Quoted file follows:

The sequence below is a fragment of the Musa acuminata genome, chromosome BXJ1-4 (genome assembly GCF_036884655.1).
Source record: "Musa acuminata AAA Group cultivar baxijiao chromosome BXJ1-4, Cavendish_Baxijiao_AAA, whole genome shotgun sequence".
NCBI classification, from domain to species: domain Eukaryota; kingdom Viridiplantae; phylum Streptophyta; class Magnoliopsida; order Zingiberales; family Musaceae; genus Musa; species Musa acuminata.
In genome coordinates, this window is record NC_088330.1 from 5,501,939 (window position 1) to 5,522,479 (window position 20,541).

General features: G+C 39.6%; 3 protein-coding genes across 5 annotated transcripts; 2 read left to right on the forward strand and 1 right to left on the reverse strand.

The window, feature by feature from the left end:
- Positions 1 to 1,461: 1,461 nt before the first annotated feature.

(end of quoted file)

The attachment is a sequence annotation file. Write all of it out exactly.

The sequence below is a fragment of the Musa acuminata genome, chromosome BXJ1-4 (genome assembly GCF_036884655.1).
Source record: "Musa acuminata AAA Group cultivar baxijiao chromosome BXJ1-4, Cavendish_Baxijiao_AAA, whole genome shotgun sequence".
NCBI classification, from domain to species: domain Eukaryota; kingdom Viridiplantae; phylum Streptophyta; class Magnoliopsida; order Zingiberales; family Musaceae; genus Musa; species Musa acuminata.
In genome coordinates, this window is record NC_088330.1 from 5,501,939 (window position 1) to 5,522,479 (window position 20,541).

General features: G+C 39.6%; 3 protein-coding genes across 5 annotated transcripts; 2 read left to right on the forward strand and 1 right to left on the reverse strand.

The window, feature by feature from the left end:
- Positions 1 to 1,461: 1,461 nt before the first annotated feature.